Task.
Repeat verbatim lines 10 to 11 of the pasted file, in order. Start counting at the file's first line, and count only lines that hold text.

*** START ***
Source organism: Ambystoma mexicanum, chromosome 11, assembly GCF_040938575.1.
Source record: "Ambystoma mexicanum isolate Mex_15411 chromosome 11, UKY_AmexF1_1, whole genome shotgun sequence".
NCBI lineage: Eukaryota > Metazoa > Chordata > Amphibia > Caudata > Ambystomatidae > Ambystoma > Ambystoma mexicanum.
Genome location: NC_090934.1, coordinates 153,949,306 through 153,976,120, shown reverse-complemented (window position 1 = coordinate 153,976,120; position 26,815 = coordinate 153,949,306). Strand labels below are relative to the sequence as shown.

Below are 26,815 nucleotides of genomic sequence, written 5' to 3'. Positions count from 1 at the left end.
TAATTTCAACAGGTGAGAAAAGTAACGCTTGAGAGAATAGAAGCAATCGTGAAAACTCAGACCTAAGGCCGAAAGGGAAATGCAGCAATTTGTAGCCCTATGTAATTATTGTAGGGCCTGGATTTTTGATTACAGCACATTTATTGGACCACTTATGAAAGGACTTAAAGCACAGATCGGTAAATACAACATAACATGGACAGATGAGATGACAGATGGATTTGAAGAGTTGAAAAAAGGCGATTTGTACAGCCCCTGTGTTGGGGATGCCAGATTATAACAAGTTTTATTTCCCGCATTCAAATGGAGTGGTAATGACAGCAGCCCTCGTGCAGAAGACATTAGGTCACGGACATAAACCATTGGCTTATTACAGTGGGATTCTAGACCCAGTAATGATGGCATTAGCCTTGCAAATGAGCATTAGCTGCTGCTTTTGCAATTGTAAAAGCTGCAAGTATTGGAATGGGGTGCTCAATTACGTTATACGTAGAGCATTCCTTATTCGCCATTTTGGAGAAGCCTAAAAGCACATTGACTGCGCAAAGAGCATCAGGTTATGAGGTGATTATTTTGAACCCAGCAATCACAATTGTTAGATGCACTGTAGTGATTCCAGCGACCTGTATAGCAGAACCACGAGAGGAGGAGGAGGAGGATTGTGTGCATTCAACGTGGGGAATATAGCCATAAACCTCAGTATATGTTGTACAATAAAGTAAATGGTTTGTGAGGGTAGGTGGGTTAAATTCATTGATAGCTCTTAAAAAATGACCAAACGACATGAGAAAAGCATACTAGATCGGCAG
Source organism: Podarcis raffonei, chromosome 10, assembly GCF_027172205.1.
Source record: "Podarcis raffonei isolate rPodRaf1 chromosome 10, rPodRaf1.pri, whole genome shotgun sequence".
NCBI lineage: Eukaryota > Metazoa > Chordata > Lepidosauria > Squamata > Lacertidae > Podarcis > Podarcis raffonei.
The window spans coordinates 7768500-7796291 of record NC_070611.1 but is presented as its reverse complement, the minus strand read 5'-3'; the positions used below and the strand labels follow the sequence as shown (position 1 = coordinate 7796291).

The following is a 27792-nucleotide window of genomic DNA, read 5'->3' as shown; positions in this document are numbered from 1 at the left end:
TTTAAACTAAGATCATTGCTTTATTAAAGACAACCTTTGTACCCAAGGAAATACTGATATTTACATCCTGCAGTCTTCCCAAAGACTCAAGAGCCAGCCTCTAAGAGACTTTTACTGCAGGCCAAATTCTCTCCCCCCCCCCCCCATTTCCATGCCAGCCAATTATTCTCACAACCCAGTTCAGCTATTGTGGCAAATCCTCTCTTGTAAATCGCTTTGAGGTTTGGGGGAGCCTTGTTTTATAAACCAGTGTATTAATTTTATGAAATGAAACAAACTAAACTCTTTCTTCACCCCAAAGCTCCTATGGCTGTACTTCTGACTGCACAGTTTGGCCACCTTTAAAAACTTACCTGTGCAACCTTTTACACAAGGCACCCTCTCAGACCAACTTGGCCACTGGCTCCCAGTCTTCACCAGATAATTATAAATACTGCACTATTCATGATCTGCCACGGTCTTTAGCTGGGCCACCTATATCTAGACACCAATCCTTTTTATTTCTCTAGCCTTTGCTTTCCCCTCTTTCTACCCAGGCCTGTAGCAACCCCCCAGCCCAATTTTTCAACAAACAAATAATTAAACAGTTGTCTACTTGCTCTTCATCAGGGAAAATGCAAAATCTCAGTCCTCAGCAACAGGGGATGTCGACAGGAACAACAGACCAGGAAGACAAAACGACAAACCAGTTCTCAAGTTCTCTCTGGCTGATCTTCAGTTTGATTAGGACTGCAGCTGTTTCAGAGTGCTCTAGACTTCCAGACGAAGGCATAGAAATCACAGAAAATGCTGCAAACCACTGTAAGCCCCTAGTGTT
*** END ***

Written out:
The window spans coordinates 7768500-7796291 of record NC_070611.1 but is presented as its reverse complement, the minus strand read 5'-3'; the positions used below and the strand labels follow the sequence as shown (position 1 = coordinate 7796291).

The following is a 27792-nucleotide window of genomic DNA, read 5'->3' as shown; positions in this document are numbered from 1 at the left end: